What the EcSell member’s company has seen is that spot bonuses are highly effective in creating excitement and enthusiasm about sales throughout the entire company because now everybody is eligible for additional compensation based on improved sales results.  The bonuses reinforce the importance of sales to the entire organization, but most importantly they help give ALL employees a line of sight to how they can impact sales.  Every time a spot bonus is
awarded, the entire company learns what that person did and how their actions eventually led to increased sales.  This constantly reinforces how each person can be integral to the growth efforts of the company.

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Topics: compensation recognition rewards, Employee engagement, retention sales, Discretionary Effort, recognition ideas for sales leaders, top performing employees, ideas for sales leaders

Are sales leaders mentally lazy?

Posted by Will Kloefkorn

August 9, 2012

By Will Kloefkorn, Sales Manager, EcSELL Institute

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Topics: Career Development, Employee engagement, Motivation, Accountability Coaching, EcSELL Institute, coaching, ideas for sales leaders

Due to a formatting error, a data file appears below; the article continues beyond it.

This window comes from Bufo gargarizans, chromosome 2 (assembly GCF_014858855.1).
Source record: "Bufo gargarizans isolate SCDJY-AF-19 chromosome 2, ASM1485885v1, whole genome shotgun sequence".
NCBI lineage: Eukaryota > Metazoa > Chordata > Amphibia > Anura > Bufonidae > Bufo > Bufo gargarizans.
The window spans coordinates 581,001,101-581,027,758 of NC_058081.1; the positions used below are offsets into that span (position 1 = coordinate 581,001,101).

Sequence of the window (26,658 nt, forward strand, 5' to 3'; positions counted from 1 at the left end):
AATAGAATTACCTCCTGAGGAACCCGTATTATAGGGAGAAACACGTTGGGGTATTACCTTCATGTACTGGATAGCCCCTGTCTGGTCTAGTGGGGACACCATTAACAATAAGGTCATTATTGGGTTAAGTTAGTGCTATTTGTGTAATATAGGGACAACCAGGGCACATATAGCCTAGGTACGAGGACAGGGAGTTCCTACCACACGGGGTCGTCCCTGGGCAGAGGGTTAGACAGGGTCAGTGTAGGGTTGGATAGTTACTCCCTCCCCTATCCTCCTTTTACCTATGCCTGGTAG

6 Steps To Conflict Resolution

Posted by Kristi Shoemaker

May 14, 2012

Conflict is inevitable. How you resolve conflict is critical. Handling it effectively a key to success but handling it poorly is the roadmap to further conflict.  Robert Pagliarini the founder of Richer Life a community of passionate people who want to learn and achieve more in life and at work, recently wrote an article for CBS MoneyWatch based on his experience counseling hundreds of people on financial disagreements. He shared the six key steps to conflict resolution.  Whether dealing with a money issue, a disgruntled employee, or a frustrated boss, these six steps apply. After reading this article, please add you best practices on how you resolve conflict with your employees.

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Topics: Employee engagement, Sales Manager Tips, sales leadership best practices

4 Steps to Manage in a Virtual Office Environment